The Court used to sit for decision days (mostly on Mondays) between the end of arguments and the end of June. The Court would take the bench and the author of the majority opinion would announce it (briefly summarize the holding), and sometimes a dissenter would also announce their dissenting opinion. All that was suspended during the pandemic, with the opinions simply posted to the website. But in January, they restarted the practice of announcing opinions from the bench. So hopefully there will be opportunities to be in the courtroom and hear decisions announced in May and June this year. We never know which opinions will be issued until it happens (except when we know it’s the last decision day on the calendar and there are just a few cases left!) but it can feel quite meaningful to be there for the announcement in a big case. You also typically don’t have to get in line nearly as early as for arguments. So something to consider if you’re in town in May and June (especially June, since there’s a trend of the most high-profile cases being decided last).

Wednesday, March 22 – Jack Daniel’s / Bad Spaniels

My apologies that I have been too overwhelmed with other work to keep the blog updated for March cases. There was an important tribal sovereignty and water rights case argued this morning and a number of criminal cases this week and next, which I must leave to others to preview. (As always, Scotusblog does a great job of that.)

I was unlikely to recommend any of this block’s cases to the casual observer anyway — with the exception of Wednesday’s argument, which one really should not miss if only for a little comic relief (in the context of a serious intellectual property dispute)! Here’s a screenshot from the petitioner’s brief:

Jack Daniel’s Properties v. VIP Products LLC, is the only case being argued on March 22. Lots of fun to be had with this one, but also consider the serious arguments from EFF and a group of 1st Amendment professors, who are of course on the other side of trade groups. The New York Intellectual Property Law Association has an interesting brief “in support of neither party” focused on what the legal test should be when analyzing parody products.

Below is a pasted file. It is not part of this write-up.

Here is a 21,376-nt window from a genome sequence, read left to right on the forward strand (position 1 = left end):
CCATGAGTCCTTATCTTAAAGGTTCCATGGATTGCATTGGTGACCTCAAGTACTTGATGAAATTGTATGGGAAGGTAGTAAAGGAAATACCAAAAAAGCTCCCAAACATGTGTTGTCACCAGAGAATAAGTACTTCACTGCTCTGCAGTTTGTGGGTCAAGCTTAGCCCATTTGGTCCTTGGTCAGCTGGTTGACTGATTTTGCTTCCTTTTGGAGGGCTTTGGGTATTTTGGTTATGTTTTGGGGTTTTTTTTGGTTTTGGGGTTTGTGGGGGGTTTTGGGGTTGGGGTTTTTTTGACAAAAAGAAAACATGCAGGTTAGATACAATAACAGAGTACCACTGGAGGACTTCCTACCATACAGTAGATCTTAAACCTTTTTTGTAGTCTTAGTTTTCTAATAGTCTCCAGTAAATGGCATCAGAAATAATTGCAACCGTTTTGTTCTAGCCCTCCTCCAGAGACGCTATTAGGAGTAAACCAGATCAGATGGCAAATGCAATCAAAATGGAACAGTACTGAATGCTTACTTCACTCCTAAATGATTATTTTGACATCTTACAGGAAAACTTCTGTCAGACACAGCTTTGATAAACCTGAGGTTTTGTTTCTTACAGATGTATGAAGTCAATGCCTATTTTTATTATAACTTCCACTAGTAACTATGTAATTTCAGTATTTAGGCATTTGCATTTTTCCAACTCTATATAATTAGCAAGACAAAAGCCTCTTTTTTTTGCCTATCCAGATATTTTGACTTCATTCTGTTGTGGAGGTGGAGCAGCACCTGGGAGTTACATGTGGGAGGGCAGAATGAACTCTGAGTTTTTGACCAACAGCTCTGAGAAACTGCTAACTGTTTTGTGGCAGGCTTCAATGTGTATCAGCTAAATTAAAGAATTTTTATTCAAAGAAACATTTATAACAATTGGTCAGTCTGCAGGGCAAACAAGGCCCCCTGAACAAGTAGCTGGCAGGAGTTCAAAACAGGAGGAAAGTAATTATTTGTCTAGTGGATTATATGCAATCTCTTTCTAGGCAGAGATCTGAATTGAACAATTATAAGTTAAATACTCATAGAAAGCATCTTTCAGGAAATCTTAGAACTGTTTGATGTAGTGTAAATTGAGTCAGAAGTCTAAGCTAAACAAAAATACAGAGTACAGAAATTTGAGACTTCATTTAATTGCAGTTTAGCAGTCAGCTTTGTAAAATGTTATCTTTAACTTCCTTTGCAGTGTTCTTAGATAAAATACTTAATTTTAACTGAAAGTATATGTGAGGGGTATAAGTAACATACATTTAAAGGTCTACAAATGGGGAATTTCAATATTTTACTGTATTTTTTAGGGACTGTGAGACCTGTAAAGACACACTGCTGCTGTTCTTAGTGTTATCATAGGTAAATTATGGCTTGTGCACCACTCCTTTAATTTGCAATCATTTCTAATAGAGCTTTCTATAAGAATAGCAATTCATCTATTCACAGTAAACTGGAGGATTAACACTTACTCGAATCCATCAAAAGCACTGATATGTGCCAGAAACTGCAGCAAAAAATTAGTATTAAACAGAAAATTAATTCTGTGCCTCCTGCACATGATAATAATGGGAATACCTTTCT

February 20 & 21 — Online speech liability

February arguments start off with two of the most high-profile cases this term, concerning liability of social media companies for the content posted on their platforms and their relationship it. (Preview of the following week’s arguments to be posted later.) Scotusblog has a useful introduction and context for this and tomorrow’s case.

70 minutes have been allotted for arguments on both days, but expect them to run quite long and for there to be a substantial line for public (and bar member) seating. (See the page about attending in-person or listening in online.)

Tuesday, Feb 21 — Gonzalez v. Google LLC

Today’s arguments will focus on the scope of the Section 230 immunity for corporations that host user content. The case was filed by family members of victims of terrorist acts, alleging, according to the 9th Circuit ruling, that “social media platforms allowed ISIS to post videos and other content to communicate the terrorist group’s message, to radicalize new recruits, and to generally further its mission. Plaintiffs also claim that Google placed paid advertisements in proximity to ISIS-created content and shared the resulting ad revenue with ISIS.” In the case against Google, which is being reviewed today, the lower courts held that Google was immune by operation of 47 U.S.C. § 230(c)(1), which provides that “[n]o provider or user of an interactive computer service shall be treated as the publisher or speaker of any information provided by another information content provider.”